In order to keep their cohesiveness during locomotion gregarious animals must make collective decisions. Many species boast complex societies with multiple levels of communities. A common case is when two dominant levels exist, one corresponding to leaders and the other consisting of followers. In this paper we study the collective motion of such two-level assemblies of self-propelled particles. We present a model adapted from one originally proposed to describe the movement of cells resulting in a smoothly varying coherent motion. We shall use the terminology corresponding to large groups of some mammals where leaders and followers form a group called a harem. We study the emergence (self-organization) of sub-groups within a herd during locomotion by computer simulations. The resulting processes are compared with our prior observations of a Przewalski horse herd (Hortob\’agy, Hungary) which we use as results from a published case study. We find that the model reproduces key features of a herd composed of harems moving on open ground, including fights for followers between leaders and bachelor groups (group of leaders without followers). One of our findings, however, does not agree with the observations. While in our model the emerging group size distribution is normal, the group size distribution of the observed herd based on historical data have been found to follow lognormal distribution. We argue that this indicates that the formation (and the size) of the harems must involve a more complex social topology than simple spatial-distance based interactions.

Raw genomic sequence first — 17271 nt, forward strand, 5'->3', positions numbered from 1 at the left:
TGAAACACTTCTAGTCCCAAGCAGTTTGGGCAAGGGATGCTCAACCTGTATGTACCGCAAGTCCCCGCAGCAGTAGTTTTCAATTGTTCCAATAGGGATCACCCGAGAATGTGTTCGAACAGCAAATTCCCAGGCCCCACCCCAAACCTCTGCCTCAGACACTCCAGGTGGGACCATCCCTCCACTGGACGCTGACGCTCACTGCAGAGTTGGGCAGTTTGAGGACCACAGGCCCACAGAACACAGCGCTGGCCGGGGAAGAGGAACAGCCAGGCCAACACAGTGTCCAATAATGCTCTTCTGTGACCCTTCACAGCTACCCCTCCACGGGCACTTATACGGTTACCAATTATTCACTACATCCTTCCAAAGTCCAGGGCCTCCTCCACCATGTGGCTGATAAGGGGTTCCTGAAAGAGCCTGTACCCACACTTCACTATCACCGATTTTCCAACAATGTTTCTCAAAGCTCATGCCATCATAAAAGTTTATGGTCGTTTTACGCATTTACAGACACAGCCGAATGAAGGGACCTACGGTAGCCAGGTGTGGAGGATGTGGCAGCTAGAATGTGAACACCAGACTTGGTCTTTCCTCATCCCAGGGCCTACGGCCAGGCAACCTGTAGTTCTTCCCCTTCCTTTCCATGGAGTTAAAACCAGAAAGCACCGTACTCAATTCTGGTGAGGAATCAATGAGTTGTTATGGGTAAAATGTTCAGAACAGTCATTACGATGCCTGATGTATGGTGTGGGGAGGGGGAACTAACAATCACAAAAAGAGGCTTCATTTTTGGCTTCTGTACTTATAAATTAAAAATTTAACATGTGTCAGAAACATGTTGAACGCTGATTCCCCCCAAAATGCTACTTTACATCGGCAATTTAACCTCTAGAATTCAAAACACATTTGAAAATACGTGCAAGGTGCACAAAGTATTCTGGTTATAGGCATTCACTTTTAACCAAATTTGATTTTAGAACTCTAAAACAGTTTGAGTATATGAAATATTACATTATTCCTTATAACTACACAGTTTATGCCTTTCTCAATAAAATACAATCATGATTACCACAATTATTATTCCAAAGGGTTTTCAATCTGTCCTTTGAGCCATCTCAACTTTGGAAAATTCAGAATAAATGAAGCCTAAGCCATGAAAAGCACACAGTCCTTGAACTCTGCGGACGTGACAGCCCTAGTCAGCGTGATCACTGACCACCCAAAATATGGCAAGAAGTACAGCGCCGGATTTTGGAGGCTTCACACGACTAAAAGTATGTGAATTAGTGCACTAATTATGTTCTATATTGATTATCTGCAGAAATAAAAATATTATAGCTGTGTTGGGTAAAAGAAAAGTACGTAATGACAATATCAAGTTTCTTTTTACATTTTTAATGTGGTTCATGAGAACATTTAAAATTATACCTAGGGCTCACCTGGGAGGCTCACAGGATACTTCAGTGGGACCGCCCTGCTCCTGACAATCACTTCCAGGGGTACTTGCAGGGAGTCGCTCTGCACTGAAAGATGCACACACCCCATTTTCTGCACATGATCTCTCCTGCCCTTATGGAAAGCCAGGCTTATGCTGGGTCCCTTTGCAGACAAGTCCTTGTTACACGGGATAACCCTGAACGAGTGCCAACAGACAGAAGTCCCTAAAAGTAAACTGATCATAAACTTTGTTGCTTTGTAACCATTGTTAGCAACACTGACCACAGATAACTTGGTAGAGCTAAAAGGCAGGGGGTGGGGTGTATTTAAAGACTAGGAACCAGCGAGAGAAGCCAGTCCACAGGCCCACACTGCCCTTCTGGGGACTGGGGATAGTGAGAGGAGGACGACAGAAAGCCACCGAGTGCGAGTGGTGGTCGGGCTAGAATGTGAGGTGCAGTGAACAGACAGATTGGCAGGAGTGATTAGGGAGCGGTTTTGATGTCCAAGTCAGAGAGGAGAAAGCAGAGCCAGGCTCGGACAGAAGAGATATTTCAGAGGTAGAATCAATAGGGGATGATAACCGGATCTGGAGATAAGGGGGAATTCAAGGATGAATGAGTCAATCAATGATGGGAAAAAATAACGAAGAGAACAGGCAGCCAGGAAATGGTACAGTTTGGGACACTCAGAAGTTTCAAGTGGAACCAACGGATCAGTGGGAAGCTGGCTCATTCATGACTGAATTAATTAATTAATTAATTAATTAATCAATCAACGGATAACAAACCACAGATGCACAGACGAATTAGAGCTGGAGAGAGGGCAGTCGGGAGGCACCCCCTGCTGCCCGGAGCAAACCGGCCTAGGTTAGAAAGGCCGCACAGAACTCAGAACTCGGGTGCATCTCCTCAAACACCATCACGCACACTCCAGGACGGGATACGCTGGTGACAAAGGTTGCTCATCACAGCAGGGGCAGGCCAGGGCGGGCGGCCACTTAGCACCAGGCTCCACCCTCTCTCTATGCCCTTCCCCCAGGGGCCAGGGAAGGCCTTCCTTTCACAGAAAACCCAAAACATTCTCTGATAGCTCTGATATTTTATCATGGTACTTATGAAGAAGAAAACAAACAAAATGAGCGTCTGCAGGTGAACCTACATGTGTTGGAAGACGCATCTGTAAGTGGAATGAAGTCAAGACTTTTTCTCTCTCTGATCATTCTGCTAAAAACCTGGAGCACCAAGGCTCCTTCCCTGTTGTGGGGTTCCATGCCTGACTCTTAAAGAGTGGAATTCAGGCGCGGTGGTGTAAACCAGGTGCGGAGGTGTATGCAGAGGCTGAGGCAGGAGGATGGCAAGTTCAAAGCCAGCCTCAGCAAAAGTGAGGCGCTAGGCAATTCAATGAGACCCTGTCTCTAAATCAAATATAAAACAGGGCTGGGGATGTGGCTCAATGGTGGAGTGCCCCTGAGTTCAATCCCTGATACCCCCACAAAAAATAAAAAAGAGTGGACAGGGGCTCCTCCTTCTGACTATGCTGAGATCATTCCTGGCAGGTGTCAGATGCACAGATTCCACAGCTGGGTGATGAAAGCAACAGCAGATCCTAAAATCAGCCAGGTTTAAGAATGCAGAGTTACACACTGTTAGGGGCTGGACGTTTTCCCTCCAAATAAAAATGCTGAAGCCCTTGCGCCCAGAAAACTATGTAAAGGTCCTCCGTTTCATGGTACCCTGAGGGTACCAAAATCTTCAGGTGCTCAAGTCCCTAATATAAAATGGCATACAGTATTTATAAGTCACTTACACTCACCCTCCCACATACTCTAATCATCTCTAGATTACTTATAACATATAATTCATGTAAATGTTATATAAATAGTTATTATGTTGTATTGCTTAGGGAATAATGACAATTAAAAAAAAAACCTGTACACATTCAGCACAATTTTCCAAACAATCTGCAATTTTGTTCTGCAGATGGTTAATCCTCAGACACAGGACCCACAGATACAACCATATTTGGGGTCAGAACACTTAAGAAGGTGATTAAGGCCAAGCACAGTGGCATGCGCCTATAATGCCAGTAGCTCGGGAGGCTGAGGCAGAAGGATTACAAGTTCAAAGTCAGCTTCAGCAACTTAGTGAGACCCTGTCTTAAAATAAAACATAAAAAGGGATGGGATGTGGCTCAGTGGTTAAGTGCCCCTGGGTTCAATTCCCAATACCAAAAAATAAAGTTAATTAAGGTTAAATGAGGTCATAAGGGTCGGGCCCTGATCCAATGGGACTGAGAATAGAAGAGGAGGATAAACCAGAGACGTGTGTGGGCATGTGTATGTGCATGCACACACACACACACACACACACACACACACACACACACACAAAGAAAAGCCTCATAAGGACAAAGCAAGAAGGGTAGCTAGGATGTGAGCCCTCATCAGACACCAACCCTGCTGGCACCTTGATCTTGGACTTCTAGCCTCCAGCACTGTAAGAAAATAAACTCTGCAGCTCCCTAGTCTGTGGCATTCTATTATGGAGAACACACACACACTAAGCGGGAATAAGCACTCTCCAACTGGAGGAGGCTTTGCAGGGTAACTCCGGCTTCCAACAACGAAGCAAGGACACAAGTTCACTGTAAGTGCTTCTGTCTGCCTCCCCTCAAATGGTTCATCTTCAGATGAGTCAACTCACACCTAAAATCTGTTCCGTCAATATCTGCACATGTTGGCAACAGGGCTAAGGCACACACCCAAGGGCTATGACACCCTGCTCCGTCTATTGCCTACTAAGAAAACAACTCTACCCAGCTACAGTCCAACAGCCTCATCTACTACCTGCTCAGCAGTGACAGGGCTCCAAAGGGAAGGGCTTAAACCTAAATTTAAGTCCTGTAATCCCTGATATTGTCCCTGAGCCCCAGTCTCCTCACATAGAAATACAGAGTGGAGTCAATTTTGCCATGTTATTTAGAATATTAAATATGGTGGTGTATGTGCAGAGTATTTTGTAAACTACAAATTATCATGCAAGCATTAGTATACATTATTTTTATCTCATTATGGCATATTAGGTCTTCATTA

Collective motion of groups of self-propelled particles following interacting leaders
Bence Ferdinandy, Katalin Ozogány, Tamás Vicsek